I go knowing he knows—
and somehow he stays with me.

 

 

 

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Your Prayers

 

Through the endless desert,
from oasis to oasis,
Moses led the Israelites.
Freed slaves seeking their Promised Land.
They dragged into Rephidim parched for water.
But Rephidim was desert-dry.
They raged at Moses;
He bore the brunt of their blame.

Amidst the furor fury came from outside.
Warring Amalekites attacked to destroy weaker Israelites.
Moses called Joshua to lead the fight
While he, Aaron and Hur retreated to a nearby hill.
With him, Moses carried the staff of the Lord,
The same staff with which he’d commanded the Sea to part.
He raised it now, over the battle below;
It was the Lord’s war
So long as the staff was held high.

But Moses grew weak
Arms, shoulders, wrists strained
Until the Lord’s staff was barely above ground
And then the Amalekites prevailed.

On either side of Moses, Aaron and Hur stood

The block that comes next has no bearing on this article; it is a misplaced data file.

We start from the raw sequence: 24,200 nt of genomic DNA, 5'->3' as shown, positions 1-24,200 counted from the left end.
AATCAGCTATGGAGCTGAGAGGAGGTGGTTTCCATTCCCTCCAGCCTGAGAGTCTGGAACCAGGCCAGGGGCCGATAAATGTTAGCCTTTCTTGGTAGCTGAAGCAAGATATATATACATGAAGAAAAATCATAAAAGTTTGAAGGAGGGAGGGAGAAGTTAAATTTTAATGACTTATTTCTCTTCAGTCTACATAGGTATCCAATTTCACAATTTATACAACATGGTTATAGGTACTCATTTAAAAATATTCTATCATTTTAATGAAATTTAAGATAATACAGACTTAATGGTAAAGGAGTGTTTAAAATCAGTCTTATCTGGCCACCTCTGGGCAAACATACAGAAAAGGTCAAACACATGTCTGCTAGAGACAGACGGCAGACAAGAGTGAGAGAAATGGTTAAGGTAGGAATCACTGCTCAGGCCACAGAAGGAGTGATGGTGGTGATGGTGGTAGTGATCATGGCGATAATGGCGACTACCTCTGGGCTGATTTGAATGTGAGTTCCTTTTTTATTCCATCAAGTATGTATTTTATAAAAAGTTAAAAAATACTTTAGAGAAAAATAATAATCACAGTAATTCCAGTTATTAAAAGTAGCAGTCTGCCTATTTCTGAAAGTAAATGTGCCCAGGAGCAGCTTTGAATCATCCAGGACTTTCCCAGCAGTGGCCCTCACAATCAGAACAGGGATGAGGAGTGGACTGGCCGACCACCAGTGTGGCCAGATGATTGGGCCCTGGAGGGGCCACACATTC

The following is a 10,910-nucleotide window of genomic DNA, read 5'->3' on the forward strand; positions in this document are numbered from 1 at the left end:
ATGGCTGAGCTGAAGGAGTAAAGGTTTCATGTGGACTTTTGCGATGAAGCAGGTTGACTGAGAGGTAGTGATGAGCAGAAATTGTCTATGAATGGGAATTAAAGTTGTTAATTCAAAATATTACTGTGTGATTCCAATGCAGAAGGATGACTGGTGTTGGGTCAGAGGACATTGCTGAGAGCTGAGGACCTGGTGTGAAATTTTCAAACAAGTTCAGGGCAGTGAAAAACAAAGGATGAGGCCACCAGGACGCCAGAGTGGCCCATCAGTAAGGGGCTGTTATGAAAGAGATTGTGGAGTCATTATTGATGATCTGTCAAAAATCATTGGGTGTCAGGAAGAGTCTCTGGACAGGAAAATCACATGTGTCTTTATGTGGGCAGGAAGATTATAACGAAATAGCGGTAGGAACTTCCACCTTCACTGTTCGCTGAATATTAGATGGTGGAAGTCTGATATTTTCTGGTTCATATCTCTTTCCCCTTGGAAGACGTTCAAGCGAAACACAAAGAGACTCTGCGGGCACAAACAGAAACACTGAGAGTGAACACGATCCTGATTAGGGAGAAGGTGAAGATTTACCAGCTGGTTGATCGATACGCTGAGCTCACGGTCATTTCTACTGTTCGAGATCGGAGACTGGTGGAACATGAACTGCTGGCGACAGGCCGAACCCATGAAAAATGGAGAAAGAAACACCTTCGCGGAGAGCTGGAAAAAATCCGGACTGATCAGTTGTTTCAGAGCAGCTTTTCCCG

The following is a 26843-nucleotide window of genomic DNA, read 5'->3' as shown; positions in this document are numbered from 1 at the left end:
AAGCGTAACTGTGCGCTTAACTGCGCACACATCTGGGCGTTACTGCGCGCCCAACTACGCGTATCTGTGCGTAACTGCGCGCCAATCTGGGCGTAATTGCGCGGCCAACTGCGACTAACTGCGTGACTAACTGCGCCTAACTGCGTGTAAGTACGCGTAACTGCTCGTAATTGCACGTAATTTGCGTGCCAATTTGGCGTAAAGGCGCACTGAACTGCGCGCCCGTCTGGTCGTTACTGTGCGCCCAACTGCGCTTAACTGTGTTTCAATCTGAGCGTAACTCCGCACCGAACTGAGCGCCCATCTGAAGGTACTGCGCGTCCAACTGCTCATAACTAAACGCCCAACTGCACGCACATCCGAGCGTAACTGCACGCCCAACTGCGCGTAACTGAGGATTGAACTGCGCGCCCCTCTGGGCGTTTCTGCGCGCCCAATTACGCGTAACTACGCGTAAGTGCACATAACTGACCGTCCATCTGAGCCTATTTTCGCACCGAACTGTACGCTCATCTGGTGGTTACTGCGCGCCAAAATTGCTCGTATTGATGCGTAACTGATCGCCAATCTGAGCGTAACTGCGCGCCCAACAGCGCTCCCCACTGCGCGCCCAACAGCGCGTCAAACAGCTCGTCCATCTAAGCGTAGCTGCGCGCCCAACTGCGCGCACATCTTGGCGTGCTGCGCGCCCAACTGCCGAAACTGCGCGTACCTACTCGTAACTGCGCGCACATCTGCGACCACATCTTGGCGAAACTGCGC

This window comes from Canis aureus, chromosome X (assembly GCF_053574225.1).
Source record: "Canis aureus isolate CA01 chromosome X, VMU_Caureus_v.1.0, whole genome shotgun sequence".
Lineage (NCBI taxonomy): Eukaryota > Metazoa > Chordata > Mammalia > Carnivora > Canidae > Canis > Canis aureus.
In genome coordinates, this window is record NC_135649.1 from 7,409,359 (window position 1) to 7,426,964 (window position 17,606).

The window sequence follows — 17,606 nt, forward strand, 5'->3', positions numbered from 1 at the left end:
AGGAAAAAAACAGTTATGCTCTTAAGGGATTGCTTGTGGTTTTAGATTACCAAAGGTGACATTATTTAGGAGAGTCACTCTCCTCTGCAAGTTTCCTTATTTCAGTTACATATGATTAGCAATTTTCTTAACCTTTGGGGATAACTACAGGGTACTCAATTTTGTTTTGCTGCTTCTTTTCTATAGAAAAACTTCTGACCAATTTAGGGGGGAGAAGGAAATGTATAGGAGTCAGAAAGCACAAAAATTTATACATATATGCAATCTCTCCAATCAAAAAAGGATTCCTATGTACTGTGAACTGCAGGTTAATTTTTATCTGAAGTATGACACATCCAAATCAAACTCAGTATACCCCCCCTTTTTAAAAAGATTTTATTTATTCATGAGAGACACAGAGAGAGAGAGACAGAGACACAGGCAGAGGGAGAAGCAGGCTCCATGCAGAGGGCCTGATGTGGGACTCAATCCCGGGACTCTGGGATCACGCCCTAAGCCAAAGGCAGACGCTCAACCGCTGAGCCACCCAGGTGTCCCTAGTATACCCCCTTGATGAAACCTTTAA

Unsure what to do, afraid of the old man’s reaction.
Israel’s fate, though, now laid in their arms.
Quietly, simultaneously,  they grasped the old man’s weakened arms
And hoisted them high, the staff ruling over the fight.
Below the battle changed, almost imperceptibly at first
But now, now it was clear
The outmatched former slaves were putting warrior Amalek to flight.

 

I’ve thought often of that battle in Exodus 17.  It reminds me that the Lord rules, even over those battles we seem to be losing. Like Moses, I grow weary. My faith weakens as my symptoms grow worse.  I can’t fight alone.

You are Aaron and Hur to me.  Your prayers hold up my faith.  I’ve read your comments on my blog and on Facebook and email:  “We’re praying for you.”   Thank you.  Thank you for standing alongside.  Thank you for sharing your strength in my weakness.  Thank you for believing with me that the Lord is sovereign.  And he wins even the battles we seem to be losing.

 

Fingers dug into clay, searching for edges to grasp.
Slowly the stubborn roof yielded, the hole widened.
A rooftop for cool summer sleeping
Was becoming a doorway to healing.

The four friends had carted the paralytic on his mat
Across town to Jesus.
The house bulged with listeners, friend and foe alike.
They stood five deep outside
But the four would not be denied.
Their friend had been prisoner to his mat.
Day after day, night after night